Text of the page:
The Modulation Coding Scheme (MCS) index is a metric based on several parameters of a WiFi connection between two stations. Namely, for 802.11ac, it depends on the modulation type, the coding rate, the number of spatial streams, the channel width, and the guard interval. Here is what each one of these parameters represent:
Modulation type: the phase and amplitude modulation for bit encoding. More advanced modulations (e.g. 256 QAM) transfer more information, but they are also more susceptible to noise.
Coding rate: how many bits transfer information and how many are used for error correction. Higher values (e.g. ⅚) transfer more information, but there is less room for error correction.
Spatial streams: how many independent data streams are used. Higher values (e.g. 4 streams) increase data rates, but are susceptible to noise and interference.
Channel width: how big is the channel used for the communication. Wider channels can achieve higher bandwidth, but doubling the channel width increases the noise floor by 3 dB, which decreases SNR.
Guard interval: the pause between each packet transmission. Short pauses allow the transmission of more packets, but increase the chances of interference.
With the introduction of 802.11ax the additional parameter that affects MCS is whether the communication uses OFDM or OFDMA.
In a nutshell, an MCS table is a lookup that can be used to find which data rate will be negotiated between two stations once all the connection parameters are known. For each possible combination of modulation, coding rate, number of spatial streams, channel width, and guard interval, there is a unique MCS index.
As an example, I will borrow the MCS table for 802.11ac from the WirelessLAN Professionals’ site found here.
The 802.11ax MCS table becomes much larger, and for more details, I would refer you to this post by SemFio. 802.11ax has introduced close to 3000 new possible data rates.
MCS and SNR/RSSI
This table has the additional information of the minimum SNR and RSSI required to achieve a specific MCS index for different channel widths. For example, for 2 spatial streams, and an 80 MHz channel, to get an MCS of 5 you need at least 24 dBM of SNR or -60 RSSI. The relationship between SNR and MCS on this table was taken from here.
It’s known that MacOS provides much more in-depth information about its WiFi connectivity. Here is a screenshot of my connection information to the netbeez SSID which you can get with Options+click on the status bar WiFi icon:
As you can see, it provides the channel width (80 MHz), the RSSI (-64 dBm), the noise (-85 dBm), the Tx Rate (351 Mbps), the standard (802.11ac), the MCS index (4), and the spatial streams (2). Actually, whatever you need to know about the established communication between a MAC and the AP is pretty much readily available.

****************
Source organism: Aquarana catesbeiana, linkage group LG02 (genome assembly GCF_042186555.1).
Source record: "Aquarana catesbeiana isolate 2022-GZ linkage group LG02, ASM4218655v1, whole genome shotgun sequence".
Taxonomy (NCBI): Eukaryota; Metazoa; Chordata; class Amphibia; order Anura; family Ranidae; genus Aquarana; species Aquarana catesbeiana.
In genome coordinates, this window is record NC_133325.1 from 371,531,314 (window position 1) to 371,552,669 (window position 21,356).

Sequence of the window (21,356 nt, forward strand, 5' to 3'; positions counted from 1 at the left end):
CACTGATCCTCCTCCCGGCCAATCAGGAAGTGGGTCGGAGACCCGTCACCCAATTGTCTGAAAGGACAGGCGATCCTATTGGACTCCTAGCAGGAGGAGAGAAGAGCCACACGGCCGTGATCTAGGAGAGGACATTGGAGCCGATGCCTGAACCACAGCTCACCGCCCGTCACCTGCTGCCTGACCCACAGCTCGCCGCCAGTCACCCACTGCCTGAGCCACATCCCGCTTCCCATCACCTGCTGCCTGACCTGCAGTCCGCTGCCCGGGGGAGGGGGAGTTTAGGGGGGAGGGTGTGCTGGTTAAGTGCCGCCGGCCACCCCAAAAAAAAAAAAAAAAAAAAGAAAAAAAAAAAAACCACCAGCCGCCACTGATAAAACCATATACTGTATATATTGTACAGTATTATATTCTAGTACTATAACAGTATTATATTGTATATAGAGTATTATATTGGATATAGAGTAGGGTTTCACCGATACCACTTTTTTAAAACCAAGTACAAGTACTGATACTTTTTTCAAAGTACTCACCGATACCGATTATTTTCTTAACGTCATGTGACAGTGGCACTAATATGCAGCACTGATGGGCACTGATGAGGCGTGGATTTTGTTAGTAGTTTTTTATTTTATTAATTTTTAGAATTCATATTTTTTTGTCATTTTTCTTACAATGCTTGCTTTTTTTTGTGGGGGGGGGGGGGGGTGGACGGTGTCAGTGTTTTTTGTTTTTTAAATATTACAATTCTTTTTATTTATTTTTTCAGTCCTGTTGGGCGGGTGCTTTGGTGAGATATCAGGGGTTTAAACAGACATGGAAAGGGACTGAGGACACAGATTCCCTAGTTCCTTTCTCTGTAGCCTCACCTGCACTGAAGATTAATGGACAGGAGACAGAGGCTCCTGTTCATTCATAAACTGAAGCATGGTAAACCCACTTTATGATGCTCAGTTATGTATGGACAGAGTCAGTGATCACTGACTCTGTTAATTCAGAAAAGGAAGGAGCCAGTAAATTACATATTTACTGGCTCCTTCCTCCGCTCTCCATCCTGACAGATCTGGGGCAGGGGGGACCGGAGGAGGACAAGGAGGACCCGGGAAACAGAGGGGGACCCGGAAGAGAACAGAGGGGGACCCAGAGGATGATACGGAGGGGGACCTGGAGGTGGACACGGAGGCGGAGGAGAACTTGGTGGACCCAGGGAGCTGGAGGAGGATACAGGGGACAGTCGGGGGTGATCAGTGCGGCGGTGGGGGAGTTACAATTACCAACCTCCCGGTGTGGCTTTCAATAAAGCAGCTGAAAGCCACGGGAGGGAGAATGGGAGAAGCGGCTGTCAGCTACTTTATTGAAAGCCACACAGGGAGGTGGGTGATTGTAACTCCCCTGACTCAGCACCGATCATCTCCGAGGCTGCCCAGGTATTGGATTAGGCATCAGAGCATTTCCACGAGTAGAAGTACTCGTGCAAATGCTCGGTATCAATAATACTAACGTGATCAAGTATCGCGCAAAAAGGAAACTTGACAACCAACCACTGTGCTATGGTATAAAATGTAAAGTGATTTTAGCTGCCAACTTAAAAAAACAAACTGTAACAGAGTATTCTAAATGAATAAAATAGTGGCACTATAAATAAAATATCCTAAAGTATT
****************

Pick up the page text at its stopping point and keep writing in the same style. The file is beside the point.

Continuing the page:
Now, if you are curious, you can use the MCS table to look up what modulation and coding scheme is used. In this case, you can easily see on the MCS index 4 line under the 2 spatial stream section that it’s using 16-QAM with a ¾ code. On that same line you can also see that the 351 Mbps rate corresponds to 800 ns guard interval, and -64 dBm RSSI with 24 dBm SNR (64 – (-85)) (which match what MacOS is reporting).
Windows is not as friendly to WiFi curious users. On Windows 10 if you type “network properties” you get a list of all available networks on your system. Below we can see the information about my WiFi connection:
The only relevant information to MCS is the “Link speed (Receive/Transmit): 650/650 (Mbps)”. With that information only, I can go to the MCS table and look up the 650 data rate. It shows up at the 1 spatial stream MCS 7 and 160 MHz channel, and at the 2 spatial streams MCS 7 and 80 MHz channel.
Even for commercial access points, it’s fairly easy to find and configure the channel width. In my case, I know that it’s an 80 MHz channel, and I can derive that the MCS index is 7 with 2 spatial streams, and from there I can find all other information such as modulation (64-QAM), coding (⅚), guard interval (400 ns), minimum SNR (31 dBm) and RSSI (-58 dBm) required.
I wouldn’t be as lucky if Windows 10 was reporting 780 Mbps which shows up 7 times on the table. Even for the 80 MHz channel it appears twice (MCS index 8 and 9).
On MacOS you hardly need the MCS table. For me, the most common use of the table is to derive the minimum SNR and RSSI on Windows and Linux by knowing the data rate. This is useful when I am trying to evaluate the RF environment of a client and consequently troubleshoot connectivity issues.